The establishment of Bodie probably had the hardest impact on the Paiute tribe. These Native Americans subsisted by hunting, fishing, gathering berries, and basket making. Thanks to the new immigrants to Bodie, the sources of food for the Paiute tribe started to diminish dramatically. The settlers cut down the trees in the surrounding forests, killed animals, and devastated the meadows by grazing cattle. The animals and berries in the woods started to become scarce. Some of the Paiute assimilated and found work in the town or near the Mono Lake in the lime kiln factory. The majority had to leave for new territories.

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The Paiute menu was much more diverse that one would think. They liked to dine on exotic foods such as fly larvae or strange brine shrimp from the nearby Mono Lake—the same Mono Lake that attracted the attention of world media and lead scientists on December 2, 2010 thanks to the NASA announcement of their unusual discovery.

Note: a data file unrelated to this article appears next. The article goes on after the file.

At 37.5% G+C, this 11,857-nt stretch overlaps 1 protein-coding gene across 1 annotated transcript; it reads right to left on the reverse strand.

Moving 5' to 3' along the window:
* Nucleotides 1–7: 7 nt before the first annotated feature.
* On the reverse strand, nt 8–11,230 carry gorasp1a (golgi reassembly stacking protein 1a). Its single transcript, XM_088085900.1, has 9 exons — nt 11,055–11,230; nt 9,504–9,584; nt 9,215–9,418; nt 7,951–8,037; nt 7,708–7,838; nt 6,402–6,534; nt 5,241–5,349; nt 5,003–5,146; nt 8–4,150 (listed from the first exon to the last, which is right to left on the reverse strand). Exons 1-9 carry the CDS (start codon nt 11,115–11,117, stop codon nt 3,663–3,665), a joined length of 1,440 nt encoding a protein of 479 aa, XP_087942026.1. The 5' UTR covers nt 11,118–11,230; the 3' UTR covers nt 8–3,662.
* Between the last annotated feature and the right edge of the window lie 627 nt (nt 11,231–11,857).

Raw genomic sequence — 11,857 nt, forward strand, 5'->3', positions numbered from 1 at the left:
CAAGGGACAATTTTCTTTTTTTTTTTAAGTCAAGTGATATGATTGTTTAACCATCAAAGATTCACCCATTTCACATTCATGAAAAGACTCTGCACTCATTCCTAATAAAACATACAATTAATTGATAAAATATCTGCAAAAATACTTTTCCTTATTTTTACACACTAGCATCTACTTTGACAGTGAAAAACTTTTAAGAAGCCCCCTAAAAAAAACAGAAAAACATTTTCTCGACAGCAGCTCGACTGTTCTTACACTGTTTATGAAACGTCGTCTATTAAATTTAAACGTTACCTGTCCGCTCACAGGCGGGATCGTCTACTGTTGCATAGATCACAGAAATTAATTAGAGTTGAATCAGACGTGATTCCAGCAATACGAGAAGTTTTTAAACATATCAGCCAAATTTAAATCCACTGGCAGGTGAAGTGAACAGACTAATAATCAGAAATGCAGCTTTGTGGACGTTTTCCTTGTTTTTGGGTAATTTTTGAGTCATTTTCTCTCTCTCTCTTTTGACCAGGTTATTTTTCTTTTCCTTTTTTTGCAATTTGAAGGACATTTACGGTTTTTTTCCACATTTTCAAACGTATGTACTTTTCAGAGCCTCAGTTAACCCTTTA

Extraterrestrials

The American scientists from NASA pulled a great stunt. In some regard, the scientist Felisa Wolfe-Simon is a bit like Body the gold digger. Certainly not by carrying her guns dangerously low or drawing them fast but rather with her stunning discovery that created a splash similar to Body’s gold mine a long time ago. She examined the mud in Mono Lake, only several kilometers from the place where Body used to dig, and she found interesting “extraterrestrials”: GFAJ-1 bacteria, which use arsenic instead of phosphorus in their metabolism. They say this discovery has the same explosive strength as Darwin’s Theory of Evolution. Since scientists tried to find extraterrestrial civilizations based on current knowledge of life forms, they never thought of arsenic as a replacement for phosphorus in living organisms, which may have caused them to literally overlook some signs of life due to their current search methods. Thanks to the discovery in Mono Lake, this is likely to change.